Manager Practices about Workers Working When They Are Sick

EHS-Net Recommends

Future prevention efforts should focus on addressing the sick worker policy and practice shortcomings found in this study.

Restaurants should be encouraged to

  • Include information in their policies about which symptoms should lead to workers being kept from working.
  • Address managers’ and workers’ reasons for working when sick.
photo of sick man grabbing his stomach in bed.

Managers should be encouraged to take a more proactive role in deciding whether sick workers should work.

Managers and workers should be encouraged to not work when sick with foodborne illness symptoms.

Why This Study Was Done

Sick food workers have been linked with past foodborne illness outbreaks.

The U.S. Food and Drug Administration (FDA) recommends that restaurant food workers not work when sick with symptoms of foodborne illness. FDA also makes recommendations about symptoms that should keep workers from working. Those symptoms include vomiting and diarrhea and other symptoms.

We don’t know how many restaurants have policies about these issues. We also don’t know much about what happens in restaurants when managers and workers are sick. If we learn more about what happens when staff are sick, we can make recommendations to stop them from working when sick. Lowering the number of staff who work when they are sick can reduce the number of foodborne illness outbreaks.

What the Study Described

The purpose of this study was to describe

  • restaurant policies for sick workers,
  • what happens when managers work when sick, and
  • what happens when workers work when sick.

What the Study Found

Most restaurants have ill worker policies, but many of them are incomplete.

Some managers and workers have worked with symptoms consistent with foodborne illness.

Most managers did not ask sick workers if they had foodborne illness symptoms. And in most cases, workers make their own decisions to work when sick.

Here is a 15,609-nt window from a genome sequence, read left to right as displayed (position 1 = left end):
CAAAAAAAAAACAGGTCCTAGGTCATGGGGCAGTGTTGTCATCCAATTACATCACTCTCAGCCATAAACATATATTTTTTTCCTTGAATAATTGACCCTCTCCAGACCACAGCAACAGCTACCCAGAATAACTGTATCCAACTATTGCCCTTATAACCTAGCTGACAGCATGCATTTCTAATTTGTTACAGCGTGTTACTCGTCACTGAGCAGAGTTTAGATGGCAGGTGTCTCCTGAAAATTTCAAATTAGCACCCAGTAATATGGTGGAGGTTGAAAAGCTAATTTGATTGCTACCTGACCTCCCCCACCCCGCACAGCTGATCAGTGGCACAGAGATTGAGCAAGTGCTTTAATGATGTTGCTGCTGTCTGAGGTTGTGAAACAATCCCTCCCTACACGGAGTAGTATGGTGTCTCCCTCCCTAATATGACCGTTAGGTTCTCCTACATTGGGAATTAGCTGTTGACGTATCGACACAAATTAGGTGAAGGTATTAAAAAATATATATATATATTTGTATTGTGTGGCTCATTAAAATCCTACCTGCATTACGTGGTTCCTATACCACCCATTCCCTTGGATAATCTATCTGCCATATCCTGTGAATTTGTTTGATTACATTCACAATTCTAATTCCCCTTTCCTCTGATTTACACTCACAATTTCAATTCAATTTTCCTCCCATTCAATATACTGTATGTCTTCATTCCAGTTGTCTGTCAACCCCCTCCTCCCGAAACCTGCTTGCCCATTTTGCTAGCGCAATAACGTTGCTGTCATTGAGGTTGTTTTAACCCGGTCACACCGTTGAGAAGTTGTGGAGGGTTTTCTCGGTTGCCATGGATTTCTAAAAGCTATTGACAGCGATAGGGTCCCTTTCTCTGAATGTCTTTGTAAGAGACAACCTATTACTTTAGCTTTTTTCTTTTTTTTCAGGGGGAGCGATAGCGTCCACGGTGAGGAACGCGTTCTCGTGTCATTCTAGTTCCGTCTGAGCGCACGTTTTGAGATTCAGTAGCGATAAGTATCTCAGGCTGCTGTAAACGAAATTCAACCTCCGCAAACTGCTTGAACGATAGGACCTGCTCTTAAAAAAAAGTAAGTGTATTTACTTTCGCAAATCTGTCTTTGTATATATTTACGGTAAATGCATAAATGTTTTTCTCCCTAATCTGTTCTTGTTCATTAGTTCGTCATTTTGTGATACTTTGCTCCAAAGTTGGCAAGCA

Managers and workers work when sick for many reasons. They include personal, financial, and social reasons.

Restaurant policies about sick workers

Most restaurants met some of the FDA guidance:

  • Almost three-quarters of restaurants have a sick worker policy.
  • Almost all of the policies require workers to tell managers when they are sick.

However, many policies did not meet other FDA guidance:

  • One in three policies did not list which symptoms should lead to sick workers being kept from working.
  • Most policies did not mention jaundice or sore throat and fever as symptoms that keep a worker from working.

Managers working sick

Almost 70% of managers could remember a time they had worked when sick. Figure 1 shows the most-common reasons managers said they worked when sick.

  • One in 10 said they had nausea or symptoms of “stomach flu.” These are symptoms of foodborne illness.
  • Some managers took steps while at work to keep others from getting sick.
    • Over half did not handle food.
    • 16% washed their hands more often than when they were not sick.
    • About one in 10 wore gloves or masks.

Less than a third of the managers said they asked sick workers if they had vomiting or diarrhea.

Most-Common Reasons Managers Gave for Working When Sick

Workers working sick

More than 60% of managers could remember a time a worker had worked when sick. Figure 1 shows the most-common reasons managers said they thought workers worked when sick.

Managers said

  • About one in 10 workers had nausea or “stomach flu.”
  • Some workers took steps while at work to keep others from getting sick.
    • One in 5 did not handle food.
    • About one in 100 wore gloves or masks.
  • About 80% of workers made the decision themselves to work when sick.

What Is EHS-Net?

This study was conducted by the Environmental Health Specialists Network (EHS-Net). EHS-Net is a federally funded collaboration of federal, state, and local environmental health specialists and epidemiologists working to better understand the environmental causes of foodborne illness.

Want More Information?

Managerial Practices Regarding Workers Working While Ill pdf icon[PDF – 99 KB] (scientific article this plain language summary is based on)

Manager Practices about Workers Working When They Are Sick pdf icon[PDF – 277 KB] (fact sheet version of this page)

Food Workers Working When They Are Sick (plain language summary of another sick worker article)

Food Workers’ Reasons for Working When Sick (plain language summary of another sick worker article)

Factors Linked with Food Workers Working When Sick (plain language summary of another sick worker article)

Ill Food Worker Study (study information)

More EHS-Net publications by Study Topic

More Food Safety Study Findings in Plain Language

Page last reviewed: June 18, 2019